On the surface, the combination of these portions is functional, enabling us to complete the required readings in time to begin the Torah again on Simchas Torah. On a deeper level, however, the link of these two portions suggests a far more profound connection between them. Just by juxtaposing the name of each portion, we begin to appreciate this connection.
Acharei mot … kedoshim. After death … there is holiness.
Together, these words strike at the heart of what it means to be a Jew. That even in dark and deep times, there is the potential for holiness. How do we move through these very difficult and human experiences — death, loss, sadness and disappointment — and emerge on the other side with a sense of wholeness and holiness?
Martin Buber teaches that life is not divided between the holy and the profane, but rather it is divided between the holy and the not-yet-holy. Even when we feel most burdened with the realities of human life, Judaism and our Jewish thinkers give us the lens by which to see that the world is full of endless possibilities. Within everything and everyone is the potential for holiness. And, as is pointed out in the Torah commentary, Etz Hayim, “We can be as holy as we allow ourselves to be.”
The Torah teaches us about the many ways we can cultivate holiness in our lives through our families, relationships, study, work and service to God. Within this week’s Torah portion, we even begin an entire section of the Torah called the Holiness Code, dedicated chapters that provide a framework for living a holy life. Each of us will do this in a different way, all the while appreciating that we are part of an am kadosh, a holy people, who learns and grows in holiness together.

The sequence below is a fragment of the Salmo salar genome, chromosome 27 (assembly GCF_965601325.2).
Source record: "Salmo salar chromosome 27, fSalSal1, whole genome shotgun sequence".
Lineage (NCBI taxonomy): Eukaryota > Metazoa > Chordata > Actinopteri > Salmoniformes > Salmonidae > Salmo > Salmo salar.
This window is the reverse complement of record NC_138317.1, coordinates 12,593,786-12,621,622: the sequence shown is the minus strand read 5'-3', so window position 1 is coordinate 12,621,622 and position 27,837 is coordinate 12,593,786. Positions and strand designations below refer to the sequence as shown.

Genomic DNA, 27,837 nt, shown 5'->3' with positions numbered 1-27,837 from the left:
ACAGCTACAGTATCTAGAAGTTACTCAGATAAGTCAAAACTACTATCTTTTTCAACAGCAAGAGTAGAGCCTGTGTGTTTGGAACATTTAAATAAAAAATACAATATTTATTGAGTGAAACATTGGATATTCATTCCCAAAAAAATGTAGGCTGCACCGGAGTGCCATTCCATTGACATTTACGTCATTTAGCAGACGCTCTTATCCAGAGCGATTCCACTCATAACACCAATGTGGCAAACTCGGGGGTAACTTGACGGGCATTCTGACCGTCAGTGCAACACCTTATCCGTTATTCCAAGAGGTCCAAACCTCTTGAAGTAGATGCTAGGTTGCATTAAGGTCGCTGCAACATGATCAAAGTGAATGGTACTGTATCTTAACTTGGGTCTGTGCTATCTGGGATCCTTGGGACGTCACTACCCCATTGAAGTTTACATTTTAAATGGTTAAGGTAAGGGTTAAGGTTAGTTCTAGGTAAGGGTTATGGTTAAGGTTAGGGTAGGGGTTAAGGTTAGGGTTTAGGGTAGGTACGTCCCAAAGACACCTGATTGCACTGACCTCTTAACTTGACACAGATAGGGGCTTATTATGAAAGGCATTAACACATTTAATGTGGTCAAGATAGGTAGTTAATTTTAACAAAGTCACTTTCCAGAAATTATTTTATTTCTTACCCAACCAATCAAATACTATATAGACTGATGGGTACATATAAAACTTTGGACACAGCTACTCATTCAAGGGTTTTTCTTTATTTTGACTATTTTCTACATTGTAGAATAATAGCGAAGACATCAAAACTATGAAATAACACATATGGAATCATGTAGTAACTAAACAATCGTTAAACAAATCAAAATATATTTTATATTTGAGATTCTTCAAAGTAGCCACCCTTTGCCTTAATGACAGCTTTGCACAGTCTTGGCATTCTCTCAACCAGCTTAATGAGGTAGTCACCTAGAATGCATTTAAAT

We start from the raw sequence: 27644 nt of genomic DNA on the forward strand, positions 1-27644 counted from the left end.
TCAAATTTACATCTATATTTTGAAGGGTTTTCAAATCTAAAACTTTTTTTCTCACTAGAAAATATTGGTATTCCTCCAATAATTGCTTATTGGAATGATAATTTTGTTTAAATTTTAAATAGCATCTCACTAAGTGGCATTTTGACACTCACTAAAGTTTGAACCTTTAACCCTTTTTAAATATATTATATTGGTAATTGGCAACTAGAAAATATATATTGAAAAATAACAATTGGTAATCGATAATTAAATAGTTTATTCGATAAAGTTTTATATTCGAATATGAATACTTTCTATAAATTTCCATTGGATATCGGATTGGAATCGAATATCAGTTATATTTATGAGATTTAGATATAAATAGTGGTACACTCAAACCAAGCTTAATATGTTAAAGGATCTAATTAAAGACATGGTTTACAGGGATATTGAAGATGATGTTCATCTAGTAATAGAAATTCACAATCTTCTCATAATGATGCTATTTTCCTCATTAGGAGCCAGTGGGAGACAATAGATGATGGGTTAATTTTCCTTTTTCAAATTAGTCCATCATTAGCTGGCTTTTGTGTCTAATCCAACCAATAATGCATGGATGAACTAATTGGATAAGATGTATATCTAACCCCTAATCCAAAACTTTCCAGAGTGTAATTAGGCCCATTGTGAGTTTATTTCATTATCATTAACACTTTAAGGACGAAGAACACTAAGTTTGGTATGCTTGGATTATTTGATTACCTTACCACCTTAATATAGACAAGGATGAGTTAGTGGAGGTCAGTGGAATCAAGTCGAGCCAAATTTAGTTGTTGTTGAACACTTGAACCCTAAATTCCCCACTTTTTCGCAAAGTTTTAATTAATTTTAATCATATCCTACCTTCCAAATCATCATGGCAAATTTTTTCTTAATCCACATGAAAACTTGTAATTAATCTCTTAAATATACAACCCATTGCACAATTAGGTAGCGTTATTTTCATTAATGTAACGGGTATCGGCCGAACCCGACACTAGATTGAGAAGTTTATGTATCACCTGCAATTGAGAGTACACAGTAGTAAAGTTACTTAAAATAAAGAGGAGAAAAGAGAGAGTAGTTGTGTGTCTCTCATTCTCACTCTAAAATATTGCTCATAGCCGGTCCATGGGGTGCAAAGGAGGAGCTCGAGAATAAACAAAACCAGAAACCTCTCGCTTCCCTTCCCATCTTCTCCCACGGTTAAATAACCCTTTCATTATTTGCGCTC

In these weeks between Passover and Shavuot, as we trek together toward Mount Sinai and the revelation of the Torah, our people’s book of collective memories and stories, may we find, through silence and meditation, through self-exploration and study with others, a growing sense of the potential for holiness in our very human lives and an ever-present sense of wholeness, happiness and shalom, as we move toward becoming the individuals and community we aspire to be.
(This column is a service of the Greater Pittsburgh Rabbinic Association.)